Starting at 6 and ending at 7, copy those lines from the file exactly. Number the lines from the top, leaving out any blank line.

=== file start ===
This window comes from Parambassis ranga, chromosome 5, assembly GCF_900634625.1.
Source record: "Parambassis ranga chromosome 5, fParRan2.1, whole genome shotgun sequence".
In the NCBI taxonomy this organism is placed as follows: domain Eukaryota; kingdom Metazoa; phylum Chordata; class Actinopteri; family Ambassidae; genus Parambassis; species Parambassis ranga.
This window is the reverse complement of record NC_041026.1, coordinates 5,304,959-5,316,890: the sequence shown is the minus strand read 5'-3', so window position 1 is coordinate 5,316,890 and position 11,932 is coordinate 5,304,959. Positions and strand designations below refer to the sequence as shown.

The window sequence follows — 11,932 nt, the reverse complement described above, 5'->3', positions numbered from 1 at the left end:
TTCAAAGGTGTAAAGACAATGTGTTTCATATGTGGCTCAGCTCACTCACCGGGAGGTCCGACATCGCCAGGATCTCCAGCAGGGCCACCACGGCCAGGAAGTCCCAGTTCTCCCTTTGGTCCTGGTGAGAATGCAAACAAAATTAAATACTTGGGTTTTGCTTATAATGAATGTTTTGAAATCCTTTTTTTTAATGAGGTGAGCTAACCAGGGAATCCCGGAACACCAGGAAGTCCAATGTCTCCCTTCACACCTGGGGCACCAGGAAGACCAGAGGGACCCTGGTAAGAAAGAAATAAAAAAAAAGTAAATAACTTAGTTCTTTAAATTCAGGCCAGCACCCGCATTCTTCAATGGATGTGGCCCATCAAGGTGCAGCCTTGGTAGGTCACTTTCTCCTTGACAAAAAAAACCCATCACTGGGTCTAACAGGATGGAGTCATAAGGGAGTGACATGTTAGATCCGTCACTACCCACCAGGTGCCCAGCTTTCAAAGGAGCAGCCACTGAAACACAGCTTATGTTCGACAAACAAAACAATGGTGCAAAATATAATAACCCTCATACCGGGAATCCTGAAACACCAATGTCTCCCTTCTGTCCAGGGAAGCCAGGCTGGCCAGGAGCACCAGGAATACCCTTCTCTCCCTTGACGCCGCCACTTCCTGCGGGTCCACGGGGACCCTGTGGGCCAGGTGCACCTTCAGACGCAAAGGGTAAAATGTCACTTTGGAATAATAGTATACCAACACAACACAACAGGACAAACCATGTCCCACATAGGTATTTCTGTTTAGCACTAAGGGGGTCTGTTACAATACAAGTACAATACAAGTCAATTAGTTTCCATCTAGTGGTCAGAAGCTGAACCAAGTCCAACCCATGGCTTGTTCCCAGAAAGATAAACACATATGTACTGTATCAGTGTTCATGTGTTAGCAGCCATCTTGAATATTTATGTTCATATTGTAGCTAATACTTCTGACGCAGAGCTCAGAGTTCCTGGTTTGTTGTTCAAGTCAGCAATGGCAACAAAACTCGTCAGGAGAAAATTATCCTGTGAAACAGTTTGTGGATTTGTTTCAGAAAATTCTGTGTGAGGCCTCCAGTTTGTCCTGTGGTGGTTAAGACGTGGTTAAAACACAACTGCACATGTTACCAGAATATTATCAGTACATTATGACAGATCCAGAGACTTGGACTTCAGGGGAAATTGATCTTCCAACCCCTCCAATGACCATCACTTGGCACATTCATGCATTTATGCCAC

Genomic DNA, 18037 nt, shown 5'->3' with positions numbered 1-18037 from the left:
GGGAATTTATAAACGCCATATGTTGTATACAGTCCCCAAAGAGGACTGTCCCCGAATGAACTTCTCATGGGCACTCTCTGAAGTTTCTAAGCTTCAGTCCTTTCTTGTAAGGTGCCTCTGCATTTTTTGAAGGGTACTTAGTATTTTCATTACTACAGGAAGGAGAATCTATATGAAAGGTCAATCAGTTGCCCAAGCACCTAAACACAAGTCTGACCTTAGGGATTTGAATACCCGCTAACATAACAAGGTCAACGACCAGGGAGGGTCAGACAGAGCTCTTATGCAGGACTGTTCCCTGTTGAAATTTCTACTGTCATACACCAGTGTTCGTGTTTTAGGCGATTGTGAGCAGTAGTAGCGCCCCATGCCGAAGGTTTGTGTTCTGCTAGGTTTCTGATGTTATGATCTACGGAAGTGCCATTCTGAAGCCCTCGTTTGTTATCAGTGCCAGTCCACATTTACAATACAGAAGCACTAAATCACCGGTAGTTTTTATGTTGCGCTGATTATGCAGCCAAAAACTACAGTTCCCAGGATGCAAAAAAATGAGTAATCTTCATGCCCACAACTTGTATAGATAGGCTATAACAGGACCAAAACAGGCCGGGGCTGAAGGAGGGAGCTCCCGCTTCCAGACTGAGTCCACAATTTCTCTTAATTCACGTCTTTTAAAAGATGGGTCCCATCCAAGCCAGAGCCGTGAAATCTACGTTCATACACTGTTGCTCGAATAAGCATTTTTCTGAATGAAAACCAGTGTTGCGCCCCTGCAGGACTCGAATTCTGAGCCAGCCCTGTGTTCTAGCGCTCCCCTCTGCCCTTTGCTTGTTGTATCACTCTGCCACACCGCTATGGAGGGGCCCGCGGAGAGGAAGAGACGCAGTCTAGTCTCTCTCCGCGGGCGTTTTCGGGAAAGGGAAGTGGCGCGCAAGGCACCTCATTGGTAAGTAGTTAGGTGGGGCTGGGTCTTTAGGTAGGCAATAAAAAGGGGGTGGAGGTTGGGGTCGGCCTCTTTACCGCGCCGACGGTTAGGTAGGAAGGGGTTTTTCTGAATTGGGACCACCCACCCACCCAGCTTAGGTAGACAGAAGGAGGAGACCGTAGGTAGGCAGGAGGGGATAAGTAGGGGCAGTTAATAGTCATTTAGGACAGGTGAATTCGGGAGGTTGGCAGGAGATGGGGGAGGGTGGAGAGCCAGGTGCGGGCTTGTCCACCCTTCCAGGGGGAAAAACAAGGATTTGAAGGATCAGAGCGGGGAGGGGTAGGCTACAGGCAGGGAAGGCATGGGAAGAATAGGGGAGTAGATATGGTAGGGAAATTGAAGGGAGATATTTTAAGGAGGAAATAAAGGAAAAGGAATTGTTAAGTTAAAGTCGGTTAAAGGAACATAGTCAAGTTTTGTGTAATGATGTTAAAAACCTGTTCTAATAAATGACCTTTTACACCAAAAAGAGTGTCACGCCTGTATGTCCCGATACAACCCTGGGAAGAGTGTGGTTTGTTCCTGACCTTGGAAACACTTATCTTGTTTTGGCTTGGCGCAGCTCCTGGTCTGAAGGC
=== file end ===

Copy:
TTCAAAGGTGTAAAGACAATGTGTTTCATATGTGGCTCAGCTCACTCACCGGGAGGTCCGACATCGCCAGGATCTCCAGCAGGGCCACCACGGCCAGGAAGTCCCAGTTCTCCCTTTGGTCCTGGTGAGAATGCAAACAAAATTAAATACTTGGGTTTTGCTTATAATGAATGTTTTGAAATCCTTTTTTTTAATGAGGTGAGCTAACCAGGGAATCCCGGAACACCAGGAAGTCCAATGTCTCCCTTCACACCTGGGGCACCAGGAAGACCAGAGGGACCCTGGTAAGAAAGAAATAAAAAAAAAGTAAATAACTTAGTTCTTTAAATTCAGGCCAGCACCCGCATTCTTCAATGGATGTGGCCCATCAAGGTGCAGCCTTGGTAGGTCACTTTCTCCTTGACAAAAAAAACCCATCACTGGGTCTAACAGGATGGAGTCATAAGGGAGTGACATGTTAGATCCGTCACTACCCACCAGGTGCCCAGCTTTCAAAGGAGCAGCCACTGAAACACAGCTTATGTTCGACAAACAAAACAATGGTGCAAAATATAATAACCCTCATACCGGGAATCCTGAAACACCAATGTCTCCCTTCTGTCCAGGGAAGCCAGGCTGGCCAGGAGCACCAGGAATACCCTTCTCTCCCTTGACGCCGCCACTTCCTGCGGGTCCACGGGGACCCTGTGGGCCAGGTGCACCTTCAGACGCAAAGGGTAAAATGTCACTTTGGAATAATAGTATACCAACACAACACAACAGGACAAACCATGTCCCACATAGGTATTTCTGTTTAGCACTAAGGGGGTCTGTTACAATACAAGTACAATACAAGTCAATTAGTTTCCATCTAGTGGTCAGAAGCTGAACCAAGTCCAACCCATGGCTTGTTCCCAGAAAGATAAACACATATGTACTGTATCAGTGTTCATGTGTTAGCAGCCATCTTGAATATTTATGTTCATATTGTAGCTAATACTTCTGACGCAGAGCTCAGAGTTCCTGGTTTGTTGTTCAAGTCAGCAATGGCAACAAAACTCGTCAGGAGAAAATTATCCTGTGAAACAGTTTGTGGATTTGTTTCAGAAAATTCTGTGTGAGGCCTCCAGTTTGTCCTGTGGTGGTTAAGACGTGGTTAAAACACAACTGCACATGTTACCAGAATATTATCAGTACATTATGACAGATCCAGAGACTTGGACTTCAGGGGAAATTGATCTTCCAACCCCTCCAATGACCATCACTTGGCACATTCATGCATTTATGCCAC

Genomic DNA, 18037 nt, shown 5'->3' with positions numbered 1-18037 from the left: